A variety of responses regarding the behavior of VRUs were observed, including surprise, several levels of trust, uncertainty and a certain degree of fear. Interesting was the fact that many pedestrians were so involved in the manipulation of their smartphones that they were not paying attention to their surroundings and were suddenly surprised by the vehicle. Several reactions indicated uncertainty as the individuals hesitated before crossing in front of the vehicle. The AV appeared to be very interesting for most pedestrians, as it attracted their attention and curiosity. Many of them took pictures or videos and smiled when they saw the vehicle. Reactions that could be interpreted as overly trustful in the automation could be observed as well, as sometimes the pedestrians tested the vehicles boundaries by suddenly jumping in front of it. It seems they were confident the AV was able to avoid them.

In the event of an unexpected road situation (e.g. extreme weather conditions) in which the driver needs to regain the vehicle control, the automation system must be able to detect whether the driver is unable to take over and proceed to deal with the unexpected situation safely (e.g. pull over the vehicle). For these circumstances, assessment of the driver’s state and the driving environment is essential to ensure road safety. For example, if the system is able to predict if there is enough time to safely re-engage with the driving task, the automation can determine if a collision risk needs to be considered.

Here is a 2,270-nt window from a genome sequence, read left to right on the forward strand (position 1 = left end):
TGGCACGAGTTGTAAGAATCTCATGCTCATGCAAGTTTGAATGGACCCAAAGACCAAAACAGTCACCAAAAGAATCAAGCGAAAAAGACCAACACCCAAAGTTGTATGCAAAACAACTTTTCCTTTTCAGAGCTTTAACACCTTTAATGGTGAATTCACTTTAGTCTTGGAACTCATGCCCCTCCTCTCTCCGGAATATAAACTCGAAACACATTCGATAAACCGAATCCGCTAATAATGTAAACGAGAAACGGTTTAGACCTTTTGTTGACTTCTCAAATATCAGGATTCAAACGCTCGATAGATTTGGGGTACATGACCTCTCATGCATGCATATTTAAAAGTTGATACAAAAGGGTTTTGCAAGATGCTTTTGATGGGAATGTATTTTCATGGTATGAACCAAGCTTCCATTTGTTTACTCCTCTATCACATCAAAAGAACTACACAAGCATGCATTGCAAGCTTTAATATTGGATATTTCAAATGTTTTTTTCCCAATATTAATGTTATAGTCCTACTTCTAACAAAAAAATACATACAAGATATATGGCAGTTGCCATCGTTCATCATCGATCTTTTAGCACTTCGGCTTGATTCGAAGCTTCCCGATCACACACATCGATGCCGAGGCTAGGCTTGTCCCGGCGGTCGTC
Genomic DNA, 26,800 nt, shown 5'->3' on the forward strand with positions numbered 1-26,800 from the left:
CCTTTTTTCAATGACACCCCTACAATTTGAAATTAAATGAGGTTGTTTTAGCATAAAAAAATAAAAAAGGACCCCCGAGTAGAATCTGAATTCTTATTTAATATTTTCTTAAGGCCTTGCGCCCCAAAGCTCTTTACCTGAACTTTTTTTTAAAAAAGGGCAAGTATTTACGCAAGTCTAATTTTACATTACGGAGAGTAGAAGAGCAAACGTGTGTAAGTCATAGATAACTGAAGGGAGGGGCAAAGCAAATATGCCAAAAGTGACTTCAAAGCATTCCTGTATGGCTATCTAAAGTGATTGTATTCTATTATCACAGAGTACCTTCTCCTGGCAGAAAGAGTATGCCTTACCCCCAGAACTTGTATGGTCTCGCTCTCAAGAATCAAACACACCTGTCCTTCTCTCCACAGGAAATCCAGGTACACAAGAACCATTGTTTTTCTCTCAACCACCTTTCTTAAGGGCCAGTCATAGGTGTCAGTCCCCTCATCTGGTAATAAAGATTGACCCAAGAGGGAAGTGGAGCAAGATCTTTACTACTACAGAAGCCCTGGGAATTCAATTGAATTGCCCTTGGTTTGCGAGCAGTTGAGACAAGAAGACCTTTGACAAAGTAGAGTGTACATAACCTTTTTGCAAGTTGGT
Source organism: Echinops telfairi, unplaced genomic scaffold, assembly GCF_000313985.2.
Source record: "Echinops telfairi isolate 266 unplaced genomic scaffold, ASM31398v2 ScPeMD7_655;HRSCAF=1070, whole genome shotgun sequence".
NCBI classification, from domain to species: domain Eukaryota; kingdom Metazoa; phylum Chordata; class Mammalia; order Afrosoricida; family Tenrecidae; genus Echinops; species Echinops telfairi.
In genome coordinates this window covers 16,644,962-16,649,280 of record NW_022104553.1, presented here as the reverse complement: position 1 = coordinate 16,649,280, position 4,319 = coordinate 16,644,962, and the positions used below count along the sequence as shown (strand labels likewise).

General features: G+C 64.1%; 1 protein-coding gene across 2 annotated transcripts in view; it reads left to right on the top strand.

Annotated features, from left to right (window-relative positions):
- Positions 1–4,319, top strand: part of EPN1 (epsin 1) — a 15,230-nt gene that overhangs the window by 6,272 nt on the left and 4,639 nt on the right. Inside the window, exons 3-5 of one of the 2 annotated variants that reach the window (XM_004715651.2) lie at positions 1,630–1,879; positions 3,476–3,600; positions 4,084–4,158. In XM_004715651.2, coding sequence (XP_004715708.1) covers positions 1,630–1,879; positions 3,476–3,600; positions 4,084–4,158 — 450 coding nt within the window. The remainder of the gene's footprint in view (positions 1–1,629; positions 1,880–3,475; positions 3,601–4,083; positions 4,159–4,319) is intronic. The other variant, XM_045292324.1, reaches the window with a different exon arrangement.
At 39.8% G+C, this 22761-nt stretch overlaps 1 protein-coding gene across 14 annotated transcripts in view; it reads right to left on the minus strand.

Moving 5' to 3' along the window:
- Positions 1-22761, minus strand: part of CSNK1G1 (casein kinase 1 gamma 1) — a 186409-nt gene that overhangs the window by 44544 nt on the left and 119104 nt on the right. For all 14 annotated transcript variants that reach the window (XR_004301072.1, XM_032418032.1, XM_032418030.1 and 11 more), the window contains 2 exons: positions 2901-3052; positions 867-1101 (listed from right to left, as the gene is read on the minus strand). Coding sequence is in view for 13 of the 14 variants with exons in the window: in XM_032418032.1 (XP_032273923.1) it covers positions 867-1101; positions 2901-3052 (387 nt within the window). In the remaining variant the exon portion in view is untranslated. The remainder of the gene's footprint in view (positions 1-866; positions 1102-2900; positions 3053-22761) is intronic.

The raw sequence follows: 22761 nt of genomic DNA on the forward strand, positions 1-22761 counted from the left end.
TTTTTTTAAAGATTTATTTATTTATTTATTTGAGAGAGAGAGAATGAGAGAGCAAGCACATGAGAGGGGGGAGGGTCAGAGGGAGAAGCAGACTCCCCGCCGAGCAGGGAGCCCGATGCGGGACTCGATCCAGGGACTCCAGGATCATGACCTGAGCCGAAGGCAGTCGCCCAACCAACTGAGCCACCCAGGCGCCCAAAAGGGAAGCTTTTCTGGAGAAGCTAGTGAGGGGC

In addition, the way of conveying the information related to the control transfer can affect the time to respond to the control request. While investigating methods to foster alertness in conditions where intervention in the control of the vehicle is required, we observed that an unobtrusive method that was processed subconsciously based on luminescence and peripheral vision reduced the reaction time.  

We found out through several experiments that to improve the driver’s situational awareness while driving in automated mode, dynamic and accurate information for a fast understanding and intuitive use of the system as well as a proper location in the vehicle are essential to guarantee a continuous transfer of information between the driver and the intelligent vehicle.

These finding show that the early days of unmanned vehicles will prompt unexpected situations and reactions from other road users that will be directly connected to trust in the new self-driving car technology. To guarantee a safe outcome, autonomous vehicles will need to leverage road user and passenger safety and other factors including the detection of obstacles along with weather and road conditions.

1. Morales-Alvarez, W., Gomez-Silva, M.J., Fernandez-Lopez, G., Garcia-Fernandez, F., Olaverri-Monreal, C.
Automatic Analysis of Pedestrian’s Body Language in the Interaction with Autonomous Vehicles, IEEE Intelligent
Vehicles Symposium (IV), Changshu, 2018, pp. 1-6, doi: 10.1109/IVS.2018.8500425.

2. Morales-Alvarez, W., Moreno, F. M., Sipele, O., Smirnov, N., Olaverri-Monreal, C. (2020). Autonomous Driving:
Framework for Pedestrian Intention Estimation in a Real World Scenario, IEEE Intelligent Vehicle Symposium 2020,
Las Vegas, US. https://arxiv.org/pdf/2006.02711.pdf

Cristina Olaverri-Monreal

Professor, Chair ITS-Sustainable Transport Logistics 4.0., Johannes Kepler University Linz